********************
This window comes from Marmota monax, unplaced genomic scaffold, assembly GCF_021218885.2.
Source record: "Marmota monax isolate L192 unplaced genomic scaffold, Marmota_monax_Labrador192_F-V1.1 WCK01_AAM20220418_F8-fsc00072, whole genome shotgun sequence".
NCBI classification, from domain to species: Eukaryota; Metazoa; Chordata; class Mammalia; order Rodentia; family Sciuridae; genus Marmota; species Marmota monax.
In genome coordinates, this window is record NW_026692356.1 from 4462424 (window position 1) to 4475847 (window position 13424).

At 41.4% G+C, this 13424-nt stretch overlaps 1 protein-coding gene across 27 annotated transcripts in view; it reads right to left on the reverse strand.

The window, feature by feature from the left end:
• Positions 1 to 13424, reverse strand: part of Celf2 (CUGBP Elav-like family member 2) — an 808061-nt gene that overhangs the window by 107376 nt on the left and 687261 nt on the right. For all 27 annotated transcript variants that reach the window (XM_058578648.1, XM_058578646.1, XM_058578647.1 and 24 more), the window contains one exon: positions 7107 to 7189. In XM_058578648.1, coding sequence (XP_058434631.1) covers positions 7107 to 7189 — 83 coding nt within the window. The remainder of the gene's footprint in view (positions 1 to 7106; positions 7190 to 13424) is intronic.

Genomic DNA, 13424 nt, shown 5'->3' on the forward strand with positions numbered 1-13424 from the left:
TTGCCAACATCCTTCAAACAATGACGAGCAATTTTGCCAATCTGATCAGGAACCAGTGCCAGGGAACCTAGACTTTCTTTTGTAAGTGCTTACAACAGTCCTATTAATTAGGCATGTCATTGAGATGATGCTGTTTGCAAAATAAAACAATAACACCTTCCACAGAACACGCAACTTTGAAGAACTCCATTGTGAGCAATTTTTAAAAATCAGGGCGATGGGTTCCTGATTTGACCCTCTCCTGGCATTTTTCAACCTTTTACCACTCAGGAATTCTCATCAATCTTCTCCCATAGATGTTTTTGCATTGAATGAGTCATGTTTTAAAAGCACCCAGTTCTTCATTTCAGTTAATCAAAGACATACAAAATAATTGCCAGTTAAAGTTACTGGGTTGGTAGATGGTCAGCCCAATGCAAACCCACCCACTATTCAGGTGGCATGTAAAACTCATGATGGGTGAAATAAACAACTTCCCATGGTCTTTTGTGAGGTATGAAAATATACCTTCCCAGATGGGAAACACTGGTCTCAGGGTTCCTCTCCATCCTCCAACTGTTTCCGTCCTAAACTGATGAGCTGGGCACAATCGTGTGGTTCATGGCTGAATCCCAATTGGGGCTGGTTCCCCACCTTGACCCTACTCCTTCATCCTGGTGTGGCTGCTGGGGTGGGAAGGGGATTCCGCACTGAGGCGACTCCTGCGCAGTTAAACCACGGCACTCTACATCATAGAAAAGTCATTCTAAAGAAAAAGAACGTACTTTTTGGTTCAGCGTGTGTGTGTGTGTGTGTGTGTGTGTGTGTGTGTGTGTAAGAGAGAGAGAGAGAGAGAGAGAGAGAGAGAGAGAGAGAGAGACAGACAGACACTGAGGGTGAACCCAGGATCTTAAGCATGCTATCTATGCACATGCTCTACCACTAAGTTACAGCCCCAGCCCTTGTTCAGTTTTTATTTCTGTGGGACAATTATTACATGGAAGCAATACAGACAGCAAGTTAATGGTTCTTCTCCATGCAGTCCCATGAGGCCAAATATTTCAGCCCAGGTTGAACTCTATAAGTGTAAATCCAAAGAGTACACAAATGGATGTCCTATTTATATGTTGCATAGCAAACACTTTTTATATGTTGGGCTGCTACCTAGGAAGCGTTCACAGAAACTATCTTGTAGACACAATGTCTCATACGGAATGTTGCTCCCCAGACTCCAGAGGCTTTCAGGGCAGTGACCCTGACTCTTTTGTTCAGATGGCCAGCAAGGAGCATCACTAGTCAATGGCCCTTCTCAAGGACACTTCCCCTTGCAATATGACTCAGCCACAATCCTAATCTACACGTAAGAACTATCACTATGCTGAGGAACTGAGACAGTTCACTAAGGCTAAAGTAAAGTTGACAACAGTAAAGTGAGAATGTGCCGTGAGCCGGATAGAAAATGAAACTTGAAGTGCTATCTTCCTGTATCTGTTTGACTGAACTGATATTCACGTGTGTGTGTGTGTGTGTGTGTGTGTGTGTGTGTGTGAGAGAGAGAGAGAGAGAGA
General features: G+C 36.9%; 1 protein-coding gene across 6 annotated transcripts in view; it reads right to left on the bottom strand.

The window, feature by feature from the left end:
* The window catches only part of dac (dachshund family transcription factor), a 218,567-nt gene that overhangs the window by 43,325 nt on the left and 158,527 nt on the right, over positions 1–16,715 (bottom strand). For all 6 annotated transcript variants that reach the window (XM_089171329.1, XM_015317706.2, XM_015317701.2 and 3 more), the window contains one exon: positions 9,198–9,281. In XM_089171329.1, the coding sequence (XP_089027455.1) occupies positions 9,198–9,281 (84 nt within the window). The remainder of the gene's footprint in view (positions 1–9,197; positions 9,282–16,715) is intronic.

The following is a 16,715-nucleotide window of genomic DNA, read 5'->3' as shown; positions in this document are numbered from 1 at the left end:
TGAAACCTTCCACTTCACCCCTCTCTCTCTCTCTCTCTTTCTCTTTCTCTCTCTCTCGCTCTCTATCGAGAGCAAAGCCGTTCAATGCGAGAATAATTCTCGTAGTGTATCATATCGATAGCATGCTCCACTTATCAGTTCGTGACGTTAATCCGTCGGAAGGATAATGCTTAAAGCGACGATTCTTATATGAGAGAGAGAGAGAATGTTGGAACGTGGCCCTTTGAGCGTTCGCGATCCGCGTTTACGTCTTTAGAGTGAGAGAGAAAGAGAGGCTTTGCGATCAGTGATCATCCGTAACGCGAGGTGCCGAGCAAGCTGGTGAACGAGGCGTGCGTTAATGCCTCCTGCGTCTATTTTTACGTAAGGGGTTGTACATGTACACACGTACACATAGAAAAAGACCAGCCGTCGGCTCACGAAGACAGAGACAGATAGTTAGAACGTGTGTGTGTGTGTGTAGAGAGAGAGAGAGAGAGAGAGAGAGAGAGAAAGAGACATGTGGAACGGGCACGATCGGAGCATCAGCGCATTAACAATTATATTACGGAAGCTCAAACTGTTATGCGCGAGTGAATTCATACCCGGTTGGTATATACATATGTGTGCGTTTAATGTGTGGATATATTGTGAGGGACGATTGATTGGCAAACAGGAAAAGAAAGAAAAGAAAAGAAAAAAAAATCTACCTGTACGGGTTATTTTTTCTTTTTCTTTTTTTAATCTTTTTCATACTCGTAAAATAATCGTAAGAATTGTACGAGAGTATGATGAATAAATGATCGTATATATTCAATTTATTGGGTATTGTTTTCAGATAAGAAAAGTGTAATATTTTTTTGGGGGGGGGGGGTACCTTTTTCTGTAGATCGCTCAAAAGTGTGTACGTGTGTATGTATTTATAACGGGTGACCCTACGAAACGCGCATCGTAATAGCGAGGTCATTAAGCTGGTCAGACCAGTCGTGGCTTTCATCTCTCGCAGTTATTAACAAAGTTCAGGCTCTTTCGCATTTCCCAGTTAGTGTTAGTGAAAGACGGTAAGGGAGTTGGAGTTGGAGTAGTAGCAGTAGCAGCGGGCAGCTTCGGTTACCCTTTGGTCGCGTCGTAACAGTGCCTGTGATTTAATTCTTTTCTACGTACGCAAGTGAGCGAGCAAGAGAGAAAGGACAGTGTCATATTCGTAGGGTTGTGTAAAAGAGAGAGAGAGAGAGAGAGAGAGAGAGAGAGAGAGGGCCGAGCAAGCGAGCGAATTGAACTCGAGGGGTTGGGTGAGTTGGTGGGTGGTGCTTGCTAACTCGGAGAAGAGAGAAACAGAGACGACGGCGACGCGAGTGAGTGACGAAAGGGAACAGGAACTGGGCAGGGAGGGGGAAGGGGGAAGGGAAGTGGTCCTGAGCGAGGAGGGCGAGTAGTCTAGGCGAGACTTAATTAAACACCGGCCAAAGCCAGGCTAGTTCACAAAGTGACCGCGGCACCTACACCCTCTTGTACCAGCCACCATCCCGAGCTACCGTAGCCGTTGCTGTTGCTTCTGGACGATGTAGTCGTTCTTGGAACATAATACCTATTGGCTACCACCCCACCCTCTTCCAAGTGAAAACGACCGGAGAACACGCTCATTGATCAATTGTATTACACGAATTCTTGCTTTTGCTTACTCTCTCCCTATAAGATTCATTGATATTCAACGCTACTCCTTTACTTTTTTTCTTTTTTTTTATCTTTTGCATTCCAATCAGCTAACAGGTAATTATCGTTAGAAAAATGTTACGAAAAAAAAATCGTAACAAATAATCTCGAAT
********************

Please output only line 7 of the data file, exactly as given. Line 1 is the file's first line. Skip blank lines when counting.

• Positions 1 to 13424, reverse strand: part of Celf2 (CUGBP Elav-like family member 2) — an 808061-nt gene that overhangs the window by 107376 nt on the left and 687261 nt on the right. For all 27 annotated transcript variants that reach the window (XM_058578648.1, XM_058578646.1, XM_058578647.1 and 24 more), the window contains one exon: positions 7107 to 7189. In XM_058578648.1, coding sequence (XP_058434631.1) covers positions 7107 to 7189 — 83 coding nt within the window. The remainder of the gene's footprint in view (positions 1 to 7106; positions 7190 to 13424) is intronic.